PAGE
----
As You Sow Releases Annual CEO Pay Report, Further Escalating Pressure on Large Investors to Vote Against Pay
February 17, 2017
In its third annual report, corporate social responsibility group As You Sow blasted the executive pay packages at S&P 500 companies and called for even more scrutiny on the executive pay votes of large institutional investors, citing a doubling of large fund groups which have voted against at least 30 percent of compensation packages the group has considered "overpaid" since the report's inception. The annual report, this year titled "The 100 Most Overpaid CEOS: Are Fund Managers Asleep at the Wheel?
" closely mirrors last year's report, identifying the 100 most "overpaid" CEOs out of the S&P 500, some of which are noted to have been ranked in the top 25 for two or three consecutive years. More interestingly, however, the report has amplified its criticism of mainstream institutional investors for their approval of the executive compensation at companies the As You Sow report deems as being "overpaid" in what the report characterizes as approval of the "the misallocation of corporate assets." While the criticism is notable with specific funds being called out, the report notes that this year the average support for the "overpaid" CEOs identified by As You Sow declined from 82 to 76 percent among the largest fund groups. The use of public pressure directed against mainstream investors for their support of executive pay packages at companies is beginning to emerge as a more mainstream tactic of social activists, and is an extension of successful pressure being placed on mutual funds to incorporate ESG measures in evaluating both whether to invest in companies and how they vote company proxies. Meanwhile, the trend of mainstream investor scrutiny of executive pay appears to be spreading with major funds in the United Kingdom announcing their intention to increase scrutiny on executive pay both in the UK as well as the US. According to the Financial Times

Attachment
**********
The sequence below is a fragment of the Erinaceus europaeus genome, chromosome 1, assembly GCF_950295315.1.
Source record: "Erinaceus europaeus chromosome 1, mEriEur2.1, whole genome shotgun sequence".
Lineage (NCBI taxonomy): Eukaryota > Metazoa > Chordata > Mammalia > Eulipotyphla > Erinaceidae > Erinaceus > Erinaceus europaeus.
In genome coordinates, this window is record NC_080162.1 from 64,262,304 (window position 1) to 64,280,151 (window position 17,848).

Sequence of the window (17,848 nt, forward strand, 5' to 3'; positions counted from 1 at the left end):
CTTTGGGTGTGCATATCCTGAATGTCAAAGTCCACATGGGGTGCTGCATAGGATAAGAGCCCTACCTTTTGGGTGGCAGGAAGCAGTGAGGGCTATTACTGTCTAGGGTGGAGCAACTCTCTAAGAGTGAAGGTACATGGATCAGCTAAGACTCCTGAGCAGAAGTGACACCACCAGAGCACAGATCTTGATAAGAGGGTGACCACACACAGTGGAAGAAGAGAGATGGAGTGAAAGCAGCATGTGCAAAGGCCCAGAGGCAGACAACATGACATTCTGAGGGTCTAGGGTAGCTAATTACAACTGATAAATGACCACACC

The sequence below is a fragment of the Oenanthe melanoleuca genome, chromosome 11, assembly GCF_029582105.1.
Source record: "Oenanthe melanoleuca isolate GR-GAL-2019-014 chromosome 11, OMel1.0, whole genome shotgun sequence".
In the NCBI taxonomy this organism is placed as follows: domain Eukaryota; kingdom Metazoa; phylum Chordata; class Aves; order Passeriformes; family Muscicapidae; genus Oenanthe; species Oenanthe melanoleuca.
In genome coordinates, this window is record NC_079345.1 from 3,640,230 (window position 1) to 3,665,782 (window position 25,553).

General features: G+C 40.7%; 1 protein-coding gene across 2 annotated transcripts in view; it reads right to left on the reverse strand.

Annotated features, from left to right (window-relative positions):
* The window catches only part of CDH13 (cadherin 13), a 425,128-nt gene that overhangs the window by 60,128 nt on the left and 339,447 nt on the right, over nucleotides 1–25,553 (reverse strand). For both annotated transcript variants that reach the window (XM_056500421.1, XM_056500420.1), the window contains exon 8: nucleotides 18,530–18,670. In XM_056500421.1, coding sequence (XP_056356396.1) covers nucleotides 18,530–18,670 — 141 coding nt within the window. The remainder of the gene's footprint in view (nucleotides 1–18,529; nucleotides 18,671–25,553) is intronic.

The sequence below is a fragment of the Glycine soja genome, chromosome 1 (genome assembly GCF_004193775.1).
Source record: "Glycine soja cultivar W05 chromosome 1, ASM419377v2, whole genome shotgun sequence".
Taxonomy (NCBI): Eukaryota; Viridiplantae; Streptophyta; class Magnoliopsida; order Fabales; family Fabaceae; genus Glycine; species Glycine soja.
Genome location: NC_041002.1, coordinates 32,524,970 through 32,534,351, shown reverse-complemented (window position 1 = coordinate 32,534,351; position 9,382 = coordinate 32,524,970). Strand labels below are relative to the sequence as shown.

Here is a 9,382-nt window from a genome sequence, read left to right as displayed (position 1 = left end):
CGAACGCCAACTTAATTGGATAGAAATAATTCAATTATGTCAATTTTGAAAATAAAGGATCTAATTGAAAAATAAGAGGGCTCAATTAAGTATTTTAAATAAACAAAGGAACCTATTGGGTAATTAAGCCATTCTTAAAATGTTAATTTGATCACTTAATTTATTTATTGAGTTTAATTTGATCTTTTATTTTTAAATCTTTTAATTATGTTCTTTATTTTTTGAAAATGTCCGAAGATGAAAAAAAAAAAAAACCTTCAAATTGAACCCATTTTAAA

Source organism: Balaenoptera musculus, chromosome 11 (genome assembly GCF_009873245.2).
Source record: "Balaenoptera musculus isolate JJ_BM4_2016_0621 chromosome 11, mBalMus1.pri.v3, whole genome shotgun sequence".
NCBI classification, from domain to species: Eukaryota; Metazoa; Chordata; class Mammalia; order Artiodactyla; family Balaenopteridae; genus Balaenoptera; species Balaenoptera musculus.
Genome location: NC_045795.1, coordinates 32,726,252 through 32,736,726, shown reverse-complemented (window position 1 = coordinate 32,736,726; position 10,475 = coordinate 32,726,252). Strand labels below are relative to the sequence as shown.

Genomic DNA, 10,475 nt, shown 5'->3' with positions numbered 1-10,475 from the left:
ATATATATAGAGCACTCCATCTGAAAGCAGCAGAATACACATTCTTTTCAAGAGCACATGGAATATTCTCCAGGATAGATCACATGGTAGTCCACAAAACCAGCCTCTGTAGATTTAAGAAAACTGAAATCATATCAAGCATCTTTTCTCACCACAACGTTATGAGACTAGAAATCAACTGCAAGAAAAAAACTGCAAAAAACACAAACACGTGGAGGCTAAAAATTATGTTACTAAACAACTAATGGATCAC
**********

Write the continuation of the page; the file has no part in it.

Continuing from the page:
, the populist political climate has impacted investors making income inequality and high pay more noticeable. As a result, the FT reports that major funds, including Blackrock, State Street Global Advisors and Fidelity International, are poised to give extra scrutiny to executive compensation in what the publication predicts could be a rocky annual meeting season.